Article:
Heterotrimeric G proteins are well known to be involved in signaling via plasma membrane (PM) receptors. Recent data indicate that heterotrimeric G proteins are also present on intracellular membranes and may regulate vesicular transport along the exocytic pathway. We have used subcellular fractionation and immunocytochemical localization to investigate the distribution of G alpha and G beta gamma subunits in the rat exocrine pancreas which is highly specialized for protein secretion. We show that G alpha s, G alpha i3 and G alpha q/11 are present in Golgi fractions which are > 95% devoid of PM. Removal of residual PM by absorption on wheat germ agglutinin (WGA) did not deplete G alpha subunits. G alpha s was largely restricted to TGN-enriched fractions by immunoblotting, whereas G alpha i3 and G alpha q/11 were broadly distributed across Golgi fractions. G alpha s did not colocalize with TGN38 or caveolin, suggesting that G alpha s is associated with a distinct population of membranes. G beta subunits were barely detectable in purified Golgi fractions. By immunofluorescence and immunogold labeling, G beta subunits were detected on PM but not on Golgi membranes, whereas G alpha s and G alpha i3 were readily detected on both Golgi and PM. G alpha and G beta subunits were not found on membranes of zymogen granules. These data indicate that G alpha s, G alpha q/11, and G alpha i3 associate with Golgi membranes independent of G beta subunits and have distinctive distributions within the Golgi stack. G beta subunits are thought to lock G alpha in the GDP-bound form, prevent it from activating its effector, and assist in anchoring it to the PM. Therefore the presence of free G alpha subunits on Golgi membranes has several important functional implications: it suggests that G alpha subunits associated with Golgi membranes are in the active, GTP-bound form or are bound to some other unidentified protein(s) which can substitute for G beta gamma subunits. It further implies that G alpha subunits are tethered to Golgi membranes by posttranslational modifications (e.g., palmitoylation) or by binding to another protein(s).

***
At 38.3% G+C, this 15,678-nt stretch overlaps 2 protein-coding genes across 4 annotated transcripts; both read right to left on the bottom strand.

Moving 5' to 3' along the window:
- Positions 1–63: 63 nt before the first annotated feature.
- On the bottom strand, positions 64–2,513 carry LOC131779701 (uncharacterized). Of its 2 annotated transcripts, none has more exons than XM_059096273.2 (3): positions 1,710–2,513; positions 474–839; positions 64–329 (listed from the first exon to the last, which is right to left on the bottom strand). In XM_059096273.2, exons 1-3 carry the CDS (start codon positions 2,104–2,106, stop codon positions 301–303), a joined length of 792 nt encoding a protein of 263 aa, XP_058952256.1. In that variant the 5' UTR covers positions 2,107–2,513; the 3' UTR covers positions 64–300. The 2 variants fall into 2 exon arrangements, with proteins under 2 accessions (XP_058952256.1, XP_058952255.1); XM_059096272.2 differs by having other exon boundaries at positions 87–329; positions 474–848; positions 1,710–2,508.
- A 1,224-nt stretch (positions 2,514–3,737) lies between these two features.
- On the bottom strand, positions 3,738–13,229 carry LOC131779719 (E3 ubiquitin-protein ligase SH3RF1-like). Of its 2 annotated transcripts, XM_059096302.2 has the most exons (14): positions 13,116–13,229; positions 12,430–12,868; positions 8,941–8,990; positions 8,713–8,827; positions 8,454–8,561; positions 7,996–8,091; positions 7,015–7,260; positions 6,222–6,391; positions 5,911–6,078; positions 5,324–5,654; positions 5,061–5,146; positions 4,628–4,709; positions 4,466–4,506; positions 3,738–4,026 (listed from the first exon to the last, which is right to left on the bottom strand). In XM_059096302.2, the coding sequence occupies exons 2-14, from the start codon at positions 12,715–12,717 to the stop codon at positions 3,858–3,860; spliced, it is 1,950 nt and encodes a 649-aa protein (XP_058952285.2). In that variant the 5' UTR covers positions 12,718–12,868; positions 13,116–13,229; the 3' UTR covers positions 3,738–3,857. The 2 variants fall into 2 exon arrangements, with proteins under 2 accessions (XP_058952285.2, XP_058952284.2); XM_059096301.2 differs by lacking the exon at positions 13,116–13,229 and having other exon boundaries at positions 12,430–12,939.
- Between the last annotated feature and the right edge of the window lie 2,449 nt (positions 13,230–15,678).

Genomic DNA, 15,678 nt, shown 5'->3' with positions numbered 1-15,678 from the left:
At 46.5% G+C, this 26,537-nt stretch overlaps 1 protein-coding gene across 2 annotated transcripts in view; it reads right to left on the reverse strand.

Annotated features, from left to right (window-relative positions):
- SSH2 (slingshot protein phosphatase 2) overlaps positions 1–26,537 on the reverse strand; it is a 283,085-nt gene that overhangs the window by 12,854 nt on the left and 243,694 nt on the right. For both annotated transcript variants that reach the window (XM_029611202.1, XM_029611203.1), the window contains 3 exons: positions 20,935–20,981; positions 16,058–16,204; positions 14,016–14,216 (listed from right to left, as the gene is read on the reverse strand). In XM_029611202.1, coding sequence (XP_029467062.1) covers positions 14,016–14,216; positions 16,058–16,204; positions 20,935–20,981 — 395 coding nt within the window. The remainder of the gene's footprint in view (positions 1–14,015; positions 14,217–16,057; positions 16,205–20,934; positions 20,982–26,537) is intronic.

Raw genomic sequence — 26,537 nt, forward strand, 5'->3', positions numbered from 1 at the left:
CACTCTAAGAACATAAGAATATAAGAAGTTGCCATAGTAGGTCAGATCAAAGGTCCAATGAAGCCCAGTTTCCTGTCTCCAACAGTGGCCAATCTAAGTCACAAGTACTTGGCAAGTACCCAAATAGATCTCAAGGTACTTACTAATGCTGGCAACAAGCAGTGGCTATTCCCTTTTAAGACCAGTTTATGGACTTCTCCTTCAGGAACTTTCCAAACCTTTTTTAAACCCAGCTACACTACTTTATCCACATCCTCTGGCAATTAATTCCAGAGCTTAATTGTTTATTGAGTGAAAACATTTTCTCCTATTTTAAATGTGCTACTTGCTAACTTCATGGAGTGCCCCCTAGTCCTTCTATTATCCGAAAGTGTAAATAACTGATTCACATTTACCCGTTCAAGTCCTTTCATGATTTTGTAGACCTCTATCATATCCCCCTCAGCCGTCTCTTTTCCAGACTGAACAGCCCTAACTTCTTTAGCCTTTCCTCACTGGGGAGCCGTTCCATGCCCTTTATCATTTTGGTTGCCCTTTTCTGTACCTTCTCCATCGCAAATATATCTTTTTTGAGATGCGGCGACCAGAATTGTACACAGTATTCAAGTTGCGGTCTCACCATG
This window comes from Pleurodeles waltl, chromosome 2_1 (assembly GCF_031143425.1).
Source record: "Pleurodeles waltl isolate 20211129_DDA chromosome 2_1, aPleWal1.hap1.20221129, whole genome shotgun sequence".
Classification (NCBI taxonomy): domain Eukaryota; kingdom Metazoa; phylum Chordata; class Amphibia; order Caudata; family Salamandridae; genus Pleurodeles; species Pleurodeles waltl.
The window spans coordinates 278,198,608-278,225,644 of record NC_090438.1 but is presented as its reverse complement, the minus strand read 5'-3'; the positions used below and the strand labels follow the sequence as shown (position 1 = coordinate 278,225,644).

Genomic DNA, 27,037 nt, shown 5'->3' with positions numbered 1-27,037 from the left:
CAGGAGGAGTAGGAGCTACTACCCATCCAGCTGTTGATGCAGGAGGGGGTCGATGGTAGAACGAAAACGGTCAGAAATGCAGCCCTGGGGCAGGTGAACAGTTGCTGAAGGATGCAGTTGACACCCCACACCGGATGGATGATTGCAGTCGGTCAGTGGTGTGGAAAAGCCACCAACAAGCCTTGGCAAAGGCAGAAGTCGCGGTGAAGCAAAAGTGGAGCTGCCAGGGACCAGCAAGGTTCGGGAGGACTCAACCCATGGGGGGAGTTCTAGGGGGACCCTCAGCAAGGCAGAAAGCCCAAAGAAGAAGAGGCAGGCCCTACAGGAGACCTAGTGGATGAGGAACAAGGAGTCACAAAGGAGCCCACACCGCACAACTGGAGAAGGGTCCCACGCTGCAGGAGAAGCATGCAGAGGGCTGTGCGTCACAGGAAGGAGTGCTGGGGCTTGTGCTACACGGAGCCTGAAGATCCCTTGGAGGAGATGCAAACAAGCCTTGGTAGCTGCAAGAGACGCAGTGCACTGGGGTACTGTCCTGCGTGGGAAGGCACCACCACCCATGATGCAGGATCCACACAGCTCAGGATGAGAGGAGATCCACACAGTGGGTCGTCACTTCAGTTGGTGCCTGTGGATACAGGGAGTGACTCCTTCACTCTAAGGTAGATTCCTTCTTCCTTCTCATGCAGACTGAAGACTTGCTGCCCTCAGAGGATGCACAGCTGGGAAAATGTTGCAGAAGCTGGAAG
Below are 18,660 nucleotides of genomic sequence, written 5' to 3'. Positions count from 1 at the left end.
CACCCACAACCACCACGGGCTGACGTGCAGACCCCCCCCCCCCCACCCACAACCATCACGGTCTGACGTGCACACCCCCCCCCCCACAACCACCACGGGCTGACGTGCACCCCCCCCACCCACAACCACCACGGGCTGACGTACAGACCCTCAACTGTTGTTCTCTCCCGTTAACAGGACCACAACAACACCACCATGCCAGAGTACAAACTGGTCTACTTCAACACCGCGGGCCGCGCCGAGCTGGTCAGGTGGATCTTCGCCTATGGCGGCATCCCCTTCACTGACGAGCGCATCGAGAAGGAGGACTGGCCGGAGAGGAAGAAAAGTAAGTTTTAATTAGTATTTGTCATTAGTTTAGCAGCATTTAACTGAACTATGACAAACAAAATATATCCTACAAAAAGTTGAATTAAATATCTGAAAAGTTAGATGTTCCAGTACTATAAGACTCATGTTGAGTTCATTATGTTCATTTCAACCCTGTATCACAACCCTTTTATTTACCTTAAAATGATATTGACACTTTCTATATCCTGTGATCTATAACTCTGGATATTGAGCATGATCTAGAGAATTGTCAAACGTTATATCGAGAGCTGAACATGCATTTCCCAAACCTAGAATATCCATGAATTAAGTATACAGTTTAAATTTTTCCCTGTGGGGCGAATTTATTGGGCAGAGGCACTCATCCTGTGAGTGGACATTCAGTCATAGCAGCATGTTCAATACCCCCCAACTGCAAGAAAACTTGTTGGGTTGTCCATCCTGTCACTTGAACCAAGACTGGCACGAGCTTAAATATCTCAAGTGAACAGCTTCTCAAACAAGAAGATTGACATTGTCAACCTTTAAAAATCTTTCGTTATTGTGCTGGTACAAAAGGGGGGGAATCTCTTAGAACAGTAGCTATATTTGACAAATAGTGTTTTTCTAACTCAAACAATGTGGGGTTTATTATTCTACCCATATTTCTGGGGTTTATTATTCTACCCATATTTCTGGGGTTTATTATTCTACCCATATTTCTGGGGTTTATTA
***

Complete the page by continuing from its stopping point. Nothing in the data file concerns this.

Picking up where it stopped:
This content is only available as a PDF.